THE MAGAZINE FOR PROFESSIONALS

The art of the quick turn

by Brian Sodoma

iStock_000059164608_SmallIf you want to impress Andrew Propst, get the job done right and early. Propst is president of both the National Association of Residential Property Managers (NARPM) and Park Place Property Management in Boise, ID. His company oversees about 1,400 multifamily and 800 single-family units, and he’s always in need of paint pros that know the art of the quick turn.

“Vacancy is the most money lost. If you don’t have a reliable painting vendor, it’s all going to take longer. It’s dollars out of that investor’s and property manager’s pocket every day that a unit is empty,” Propst said.

Propst, and paint pros who specialize in quick turns, say there are a few keys to getting a quick turn right and, if done well, they can be the best introduction to a new long-term customer.

Staffing

Bill Walloch, a manager at Brad Stoner Painting in San Diego, said one of the keys to turning a job quickly is making sure he has enough staff to do it. Strong relationships with employees has allowed Walloch to enjoy some schedule flexibility with his crews, which comes in handy for quick turns.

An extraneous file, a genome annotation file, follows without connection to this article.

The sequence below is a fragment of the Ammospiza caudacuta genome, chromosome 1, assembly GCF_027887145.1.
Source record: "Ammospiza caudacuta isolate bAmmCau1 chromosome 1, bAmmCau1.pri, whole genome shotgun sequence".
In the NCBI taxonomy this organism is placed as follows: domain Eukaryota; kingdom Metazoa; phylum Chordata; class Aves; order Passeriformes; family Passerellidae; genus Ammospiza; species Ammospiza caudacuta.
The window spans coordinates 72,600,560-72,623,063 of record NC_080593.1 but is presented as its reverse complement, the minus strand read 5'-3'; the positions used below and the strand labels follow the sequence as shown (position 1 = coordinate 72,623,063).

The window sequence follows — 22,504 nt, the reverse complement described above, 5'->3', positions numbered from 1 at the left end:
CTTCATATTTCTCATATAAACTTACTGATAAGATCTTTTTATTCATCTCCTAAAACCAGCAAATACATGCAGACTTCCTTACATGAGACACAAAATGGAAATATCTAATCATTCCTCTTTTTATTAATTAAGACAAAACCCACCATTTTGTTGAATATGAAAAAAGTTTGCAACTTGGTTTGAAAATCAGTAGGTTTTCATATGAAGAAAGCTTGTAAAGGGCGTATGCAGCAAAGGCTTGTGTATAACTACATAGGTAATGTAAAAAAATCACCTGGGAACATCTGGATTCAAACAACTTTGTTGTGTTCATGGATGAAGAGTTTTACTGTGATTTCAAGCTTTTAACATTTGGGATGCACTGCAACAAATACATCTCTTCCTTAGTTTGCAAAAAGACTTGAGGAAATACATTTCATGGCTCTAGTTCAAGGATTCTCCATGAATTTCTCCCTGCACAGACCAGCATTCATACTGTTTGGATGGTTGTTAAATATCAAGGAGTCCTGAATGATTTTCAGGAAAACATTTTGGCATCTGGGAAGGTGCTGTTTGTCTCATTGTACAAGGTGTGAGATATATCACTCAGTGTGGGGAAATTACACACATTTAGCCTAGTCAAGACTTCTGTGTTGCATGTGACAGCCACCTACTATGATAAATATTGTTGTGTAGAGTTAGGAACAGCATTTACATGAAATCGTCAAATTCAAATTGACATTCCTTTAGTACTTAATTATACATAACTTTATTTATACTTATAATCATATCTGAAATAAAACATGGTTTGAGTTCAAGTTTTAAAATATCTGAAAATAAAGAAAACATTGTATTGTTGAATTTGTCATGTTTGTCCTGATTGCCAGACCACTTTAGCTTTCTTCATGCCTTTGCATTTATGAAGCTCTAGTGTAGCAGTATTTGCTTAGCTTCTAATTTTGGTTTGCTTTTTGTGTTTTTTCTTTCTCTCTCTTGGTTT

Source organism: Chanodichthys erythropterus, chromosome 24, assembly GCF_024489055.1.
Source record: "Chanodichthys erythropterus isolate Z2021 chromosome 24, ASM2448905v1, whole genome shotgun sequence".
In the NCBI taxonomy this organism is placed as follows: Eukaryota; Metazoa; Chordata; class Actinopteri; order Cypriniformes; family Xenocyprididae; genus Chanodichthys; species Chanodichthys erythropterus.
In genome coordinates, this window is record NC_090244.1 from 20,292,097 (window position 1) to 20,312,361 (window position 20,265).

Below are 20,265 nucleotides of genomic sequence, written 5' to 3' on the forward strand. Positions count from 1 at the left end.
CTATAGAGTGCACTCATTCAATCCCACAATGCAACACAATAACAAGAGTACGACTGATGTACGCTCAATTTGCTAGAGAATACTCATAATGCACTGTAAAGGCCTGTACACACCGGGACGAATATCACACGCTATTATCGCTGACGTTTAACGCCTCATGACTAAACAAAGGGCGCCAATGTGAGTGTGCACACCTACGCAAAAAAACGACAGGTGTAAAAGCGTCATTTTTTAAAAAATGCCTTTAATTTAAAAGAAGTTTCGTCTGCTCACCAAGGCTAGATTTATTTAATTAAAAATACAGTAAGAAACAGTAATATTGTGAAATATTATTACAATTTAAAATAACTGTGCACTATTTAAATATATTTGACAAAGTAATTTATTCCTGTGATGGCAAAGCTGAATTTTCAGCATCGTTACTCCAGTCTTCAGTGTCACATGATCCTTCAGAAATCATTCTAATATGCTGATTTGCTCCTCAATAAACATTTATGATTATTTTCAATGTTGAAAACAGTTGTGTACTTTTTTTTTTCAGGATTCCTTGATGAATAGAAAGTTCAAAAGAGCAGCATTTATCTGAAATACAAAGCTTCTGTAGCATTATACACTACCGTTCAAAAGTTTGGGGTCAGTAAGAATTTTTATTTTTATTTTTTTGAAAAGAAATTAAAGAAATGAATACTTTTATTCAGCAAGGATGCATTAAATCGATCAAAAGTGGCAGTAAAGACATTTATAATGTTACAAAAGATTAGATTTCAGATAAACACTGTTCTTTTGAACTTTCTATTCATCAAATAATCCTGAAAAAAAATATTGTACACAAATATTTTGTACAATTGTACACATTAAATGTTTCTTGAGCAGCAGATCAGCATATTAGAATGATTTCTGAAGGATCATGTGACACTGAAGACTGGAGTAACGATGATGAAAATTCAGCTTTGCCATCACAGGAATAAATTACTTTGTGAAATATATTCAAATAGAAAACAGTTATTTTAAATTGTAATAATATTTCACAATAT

“I retain a lot of employees and I typically have guys I can move around at the last minute to take care of customers like that,” he added. Walloch also has teams that have been specifically trained to do quick turns.

Coordination

Propst likes to use a service coordinator for move-outs who can also effectively schedule and communicate with tradesmen. It’s a critical role for his team, but he also expects his paint pros to clarify any scheduling issues up front. “If the painter is skilled but is brought in at the wrong time, that could be a huge problem,” Propst added.

Trouble spots

Point out trouble spots that could extend the job before you start, especially on exterior jobs, said Drew Keilt, a commercial sales associate with CertaPro of the Main Line in PA. Rotted wood, damaged surfaces and hard-to-reach areas should be talked through with a property manager before a contract is executed.

“They may tell you, ‘I know a couple areas have some bad spots,’ but they don’t really know. … They may be telling you to put two coats on rotted wood,” he said.

 

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